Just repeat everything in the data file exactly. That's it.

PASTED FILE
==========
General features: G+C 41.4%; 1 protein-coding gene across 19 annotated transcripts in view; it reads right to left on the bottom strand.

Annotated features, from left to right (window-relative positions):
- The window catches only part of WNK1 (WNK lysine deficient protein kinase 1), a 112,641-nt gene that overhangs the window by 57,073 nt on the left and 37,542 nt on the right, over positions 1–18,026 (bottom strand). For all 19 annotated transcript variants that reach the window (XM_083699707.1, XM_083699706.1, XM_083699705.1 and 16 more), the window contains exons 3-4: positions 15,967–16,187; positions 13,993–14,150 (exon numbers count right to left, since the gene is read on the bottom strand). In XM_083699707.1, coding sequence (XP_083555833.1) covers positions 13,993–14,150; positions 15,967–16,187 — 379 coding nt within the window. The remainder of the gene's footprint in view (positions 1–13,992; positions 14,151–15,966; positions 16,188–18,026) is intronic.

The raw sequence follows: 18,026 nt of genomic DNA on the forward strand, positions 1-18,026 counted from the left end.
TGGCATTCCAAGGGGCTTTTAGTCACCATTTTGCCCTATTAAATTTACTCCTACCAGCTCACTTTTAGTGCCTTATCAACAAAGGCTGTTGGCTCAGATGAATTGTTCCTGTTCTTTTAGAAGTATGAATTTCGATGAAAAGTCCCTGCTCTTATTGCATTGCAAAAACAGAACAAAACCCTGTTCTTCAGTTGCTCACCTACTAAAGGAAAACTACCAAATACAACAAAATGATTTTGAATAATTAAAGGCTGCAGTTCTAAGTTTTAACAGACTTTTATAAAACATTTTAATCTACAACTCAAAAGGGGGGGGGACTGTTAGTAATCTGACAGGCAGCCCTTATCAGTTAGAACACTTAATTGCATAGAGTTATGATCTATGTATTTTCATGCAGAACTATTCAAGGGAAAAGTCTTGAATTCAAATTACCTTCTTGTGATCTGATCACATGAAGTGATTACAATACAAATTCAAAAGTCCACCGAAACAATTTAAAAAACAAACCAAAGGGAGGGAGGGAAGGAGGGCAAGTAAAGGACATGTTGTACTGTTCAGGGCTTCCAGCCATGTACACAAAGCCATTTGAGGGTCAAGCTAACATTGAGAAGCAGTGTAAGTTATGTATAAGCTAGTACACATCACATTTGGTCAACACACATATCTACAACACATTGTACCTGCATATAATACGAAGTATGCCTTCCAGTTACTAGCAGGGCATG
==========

General features: G+C 41.4%; 1 protein-coding gene across 19 annotated transcripts in view; it reads right to left on the bottom strand.

Annotated features, from left to right (window-relative positions):
- The window catches only part of WNK1 (WNK lysine deficient protein kinase 1), a 112,641-nt gene that overhangs the window by 57,073 nt on the left and 37,542 nt on the right, over positions 1–18,026 (bottom strand). For all 19 annotated transcript variants that reach the window (XM_083699707.1, XM_083699706.1, XM_083699705.1 and 16 more), the window contains exons 3-4: positions 15,967–16,187; positions 13,993–14,150 (exon numbers count right to left, since the gene is read on the bottom strand). In XM_083699707.1, coding sequence (XP_083555833.1) covers positions 13,993–14,150; positions 15,967–16,187 — 379 coding nt within the window. The remainder of the gene's footprint in view (positions 1–13,992; positions 14,151–15,966; positions 16,188–18,026) is intronic.

The raw sequence follows: 18,026 nt of genomic DNA on the forward strand, positions 1-18,026 counted from the left end.
TGGCATTCCAAGGGGCTTTTAGTCACCATTTTGCCCTATTAAATTTACTCCTACCAGCTCACTTTTAGTGCCTTATCAACAAAGGCTGTTGGCTCAGATGAATTGTTCCTGTTCTTTTAGAAGTATGAATTTCGATGAAAAGTCCCTGCTCTTATTGCATTGCAAAAACAGAACAAAACCCTGTTCTTCAGTTGCTCACCTACTAAAGGAAAACTACCAAATACAACAAAATGATTTTGAATAATTAAAGGCTGCAGTTCTAAGTTTTAACAGACTTTTATAAAACATTTTAATCTACAACTCAAAAGGGGGGGGGACTGTTAGTAATCTGACAGGCAGCCCTTATCAGTTAGAACACTTAATTGCATAGAGTTATGATCTATGTATTTTCATGCAGAACTATTCAAGGGAAAAGTCTTGAATTCAAATTACCTTCTTGTGATCTGATCACATGAAGTGATTACAATACAAATTCAAAAGTCCACCGAAACAATTTAAAAAACAAACCAAAGGGAGGGAGGGAAGGAGGGCAAGTAAAGGACATGTTGTACTGTTCAGGGCTTCCAGCCATGTACACAAAGCCATTTGAGGGTCAAGCTAACATTGAGAAGCAGTGTAAGTTATGTATAAGCTAGTACACATCACATTTGGTCAACACACATATCTACAACACATTGTACCTGCATATAATACGAAGTATGCCTTCCAGTTACTAGCAGGGCATG